(Oh, and he had an original with Lil B this year. I mean, c’mon.)
With how much quality material this guy has churned out, it’s hard to imagine that Shadow Child was considered a “side project” just mid-way though 2012. Initially created as a brain-child of the U.K.’s DJ Simon Neale (a.k.a. Dave Spoon), the booty-tech/deep house experimental alias saw his “first” release, “String Thing,” on Claude VonStroke’s Dirtybird Records just before this summer. The sound was extremely playful, but also mysteriously dark, catching the eyes of label owners worldwide, including Hot Creations (Jamie Jones & Lee Foss), Alive Recordings (Tom Budden), and Fool’s Gold Records (A-Trak) to name a few.
Disco ain’t dead. In fact, Miguel Campbell has been pushing his funky-ass nu-disco sound since 2008, adding his own deep house twist to the popular 80’s genre. Even though he’s been producing for half a decade, 2012 was a definitive year for the young producer, seeing releases on esteemed labels such as Defected Records, Culprit, and his first full-length LP via Hot Creations.
What sets Miguel apart from the rest of the deep house producers, is his uncanny ability to add a deep and dark feel to sexy disco samples. His collaboration with fellow nu-discoer Matt Hughes (under the name MAM) saw the release of one of the best nu-disco EP’s yet; the “Happyness EP,” released on his own label Outcross Records. His full-length LP, “Back To Flight School,” (one of our favorites of 2012) highlighted his intriguing and infectious taste of music, and exposed Miguel to the mainstream limelight. With some of the best releases of the year, its hard to imagine how Mr. Campbell plans to top 2012!
Quite possibly the biggest story of 2012, was the rise of garage/deep house/indie dance artists Disclosure. Comprised of siblings, Guy, and Howard Lawrence, the duo has only been producing for only a year, but already boasts critical acclaim in both U.S. and U.K. house scenes. Releasing one of the best overall EP’s of the year, “The Face,” Disclosure received massive support from the likes of Skream, Kastle, and Jamie Jones to name a few.
Beyond their superb production, the duo also puts on one hell of a show. Taking their tour to the U.S. this year, we at The Dankles were fortunate enough to catch Disclosure in Denver, and they proved to be one of the best live acts we’ve ever seen. Incorporating live X1’s, synth’s, and APC’s, their performance is not one to miss! With so much phenomenal material released in their freshman year, 2013 proves to be extremely promising for the duo!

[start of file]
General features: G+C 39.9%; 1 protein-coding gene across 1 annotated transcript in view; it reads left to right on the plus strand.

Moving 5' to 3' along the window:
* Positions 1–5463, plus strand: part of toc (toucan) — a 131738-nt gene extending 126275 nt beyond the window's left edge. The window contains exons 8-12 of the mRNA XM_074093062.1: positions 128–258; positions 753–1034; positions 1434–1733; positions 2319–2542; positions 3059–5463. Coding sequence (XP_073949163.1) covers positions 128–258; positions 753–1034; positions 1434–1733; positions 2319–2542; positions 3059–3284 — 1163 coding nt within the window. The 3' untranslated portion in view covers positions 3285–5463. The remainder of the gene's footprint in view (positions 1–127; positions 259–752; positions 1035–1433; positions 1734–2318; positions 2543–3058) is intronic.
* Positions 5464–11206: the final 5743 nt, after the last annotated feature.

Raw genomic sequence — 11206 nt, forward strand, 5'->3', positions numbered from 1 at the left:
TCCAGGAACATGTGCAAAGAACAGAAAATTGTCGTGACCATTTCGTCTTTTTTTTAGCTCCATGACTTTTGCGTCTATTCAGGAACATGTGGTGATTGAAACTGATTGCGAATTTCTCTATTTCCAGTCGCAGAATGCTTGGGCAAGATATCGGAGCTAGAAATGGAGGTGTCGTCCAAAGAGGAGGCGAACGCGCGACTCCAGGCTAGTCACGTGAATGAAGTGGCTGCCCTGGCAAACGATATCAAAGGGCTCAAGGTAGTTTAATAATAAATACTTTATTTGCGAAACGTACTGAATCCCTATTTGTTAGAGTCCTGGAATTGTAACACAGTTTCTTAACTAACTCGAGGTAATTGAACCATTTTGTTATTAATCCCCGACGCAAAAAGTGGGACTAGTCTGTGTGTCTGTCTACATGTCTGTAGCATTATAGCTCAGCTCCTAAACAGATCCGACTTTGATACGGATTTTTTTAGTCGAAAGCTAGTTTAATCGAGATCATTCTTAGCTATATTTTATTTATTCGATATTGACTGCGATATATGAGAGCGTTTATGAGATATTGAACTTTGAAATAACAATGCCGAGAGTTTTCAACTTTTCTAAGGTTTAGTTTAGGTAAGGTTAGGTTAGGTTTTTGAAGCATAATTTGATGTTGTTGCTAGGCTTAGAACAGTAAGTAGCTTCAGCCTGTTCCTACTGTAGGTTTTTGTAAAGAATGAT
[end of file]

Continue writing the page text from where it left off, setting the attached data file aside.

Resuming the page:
In 2012, Frenchman Amine Edge, with a brand new “G House” sound that is distinctively new and broadly appealing, exploded. Basically called “gangsta house,” the sound creates a special atmosphere at shows, another vision of the house music, consisting of a stunning combination between funk’s deep basses and inspired by the latest 80s and 90s hip-house movement. This gritty sound is truly unique in that it blends the emerging 120 BPM deep house with Notorious B.I.G., Ma$e, and Lil’ Kim samples.
This was a brilliant year for the young producer, seeing releases on esteemed labels such as Nurvous, Runnin’ Wild (Bubba & Chris James), and 2DIY4 (Solomun). Amine Edge made some of the best tracks of the year with dancefloor burners such as, “Going to Heaven with the Goodie Goodies,” “Pop 60,” as well as a slew of poppin’ remixes.
Not only is Krewella hands down the sexiest threesome out there right now, but they have a strong gift for producing dubstep tracks with a pop flare. The Chicago natives know what their fans want, and make sure they get it. Not to mention they are one of the few artists who fully interact with their fans during their shows, which makes their performances that much better. The trio consists of two sisters Jahan and Yasmine, who provide vocals to their hard-ass tracks, while producing with their longtime friend Trindl.
The three really began to take off after their Play Hard EP, which was released in the beginning of summer 2012. Ever since, they have been a must have at the majority of festivals and an essential show to see for many dubstep fans. Watch out for this up-and-coming trio in 2013!